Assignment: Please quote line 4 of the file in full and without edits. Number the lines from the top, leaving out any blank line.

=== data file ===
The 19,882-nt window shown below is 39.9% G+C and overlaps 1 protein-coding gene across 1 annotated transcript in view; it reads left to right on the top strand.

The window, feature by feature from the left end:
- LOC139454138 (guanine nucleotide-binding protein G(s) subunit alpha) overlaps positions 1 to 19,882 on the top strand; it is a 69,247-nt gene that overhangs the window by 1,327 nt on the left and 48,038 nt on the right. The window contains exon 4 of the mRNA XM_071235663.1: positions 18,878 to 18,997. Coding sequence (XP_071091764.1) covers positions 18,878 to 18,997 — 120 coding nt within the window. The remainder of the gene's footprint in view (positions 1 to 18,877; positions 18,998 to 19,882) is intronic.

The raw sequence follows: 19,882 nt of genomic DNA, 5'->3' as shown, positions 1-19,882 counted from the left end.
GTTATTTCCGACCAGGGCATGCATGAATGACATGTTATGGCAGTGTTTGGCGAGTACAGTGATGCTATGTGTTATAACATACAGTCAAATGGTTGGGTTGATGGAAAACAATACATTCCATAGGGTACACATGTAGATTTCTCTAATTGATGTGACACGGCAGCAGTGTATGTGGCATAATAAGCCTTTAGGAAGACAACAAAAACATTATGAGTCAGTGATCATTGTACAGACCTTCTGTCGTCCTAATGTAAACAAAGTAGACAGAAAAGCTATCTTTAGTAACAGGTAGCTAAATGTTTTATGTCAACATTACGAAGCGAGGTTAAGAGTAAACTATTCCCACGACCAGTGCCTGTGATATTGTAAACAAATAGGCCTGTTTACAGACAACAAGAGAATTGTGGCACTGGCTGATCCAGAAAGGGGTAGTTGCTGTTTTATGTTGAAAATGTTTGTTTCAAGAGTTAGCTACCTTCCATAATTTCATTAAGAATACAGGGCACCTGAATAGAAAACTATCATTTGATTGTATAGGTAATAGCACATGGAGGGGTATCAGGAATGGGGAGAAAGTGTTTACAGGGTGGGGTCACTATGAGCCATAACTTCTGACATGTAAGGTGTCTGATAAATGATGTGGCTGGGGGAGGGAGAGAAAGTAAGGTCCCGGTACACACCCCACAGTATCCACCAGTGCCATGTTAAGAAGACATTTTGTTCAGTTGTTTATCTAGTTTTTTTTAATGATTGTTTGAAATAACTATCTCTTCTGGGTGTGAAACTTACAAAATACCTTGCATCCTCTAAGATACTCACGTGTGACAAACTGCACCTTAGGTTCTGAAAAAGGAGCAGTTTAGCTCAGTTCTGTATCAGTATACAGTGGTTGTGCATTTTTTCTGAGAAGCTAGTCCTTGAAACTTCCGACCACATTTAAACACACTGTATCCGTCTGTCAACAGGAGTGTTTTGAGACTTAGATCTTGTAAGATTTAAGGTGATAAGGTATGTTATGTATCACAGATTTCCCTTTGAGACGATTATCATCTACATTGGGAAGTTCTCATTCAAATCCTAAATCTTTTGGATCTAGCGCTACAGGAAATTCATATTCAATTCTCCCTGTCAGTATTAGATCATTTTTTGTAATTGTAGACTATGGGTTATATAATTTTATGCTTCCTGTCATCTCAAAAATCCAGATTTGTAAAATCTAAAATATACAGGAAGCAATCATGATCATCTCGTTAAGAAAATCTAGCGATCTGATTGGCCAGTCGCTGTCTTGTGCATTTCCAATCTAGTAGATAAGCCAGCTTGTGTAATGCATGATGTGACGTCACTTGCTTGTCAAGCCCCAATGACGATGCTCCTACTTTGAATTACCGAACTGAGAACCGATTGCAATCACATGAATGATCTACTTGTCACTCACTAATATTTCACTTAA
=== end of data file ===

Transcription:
The raw sequence follows: 19,882 nt of genomic DNA, 5'->3' as shown, positions 1-19,882 counted from the left end.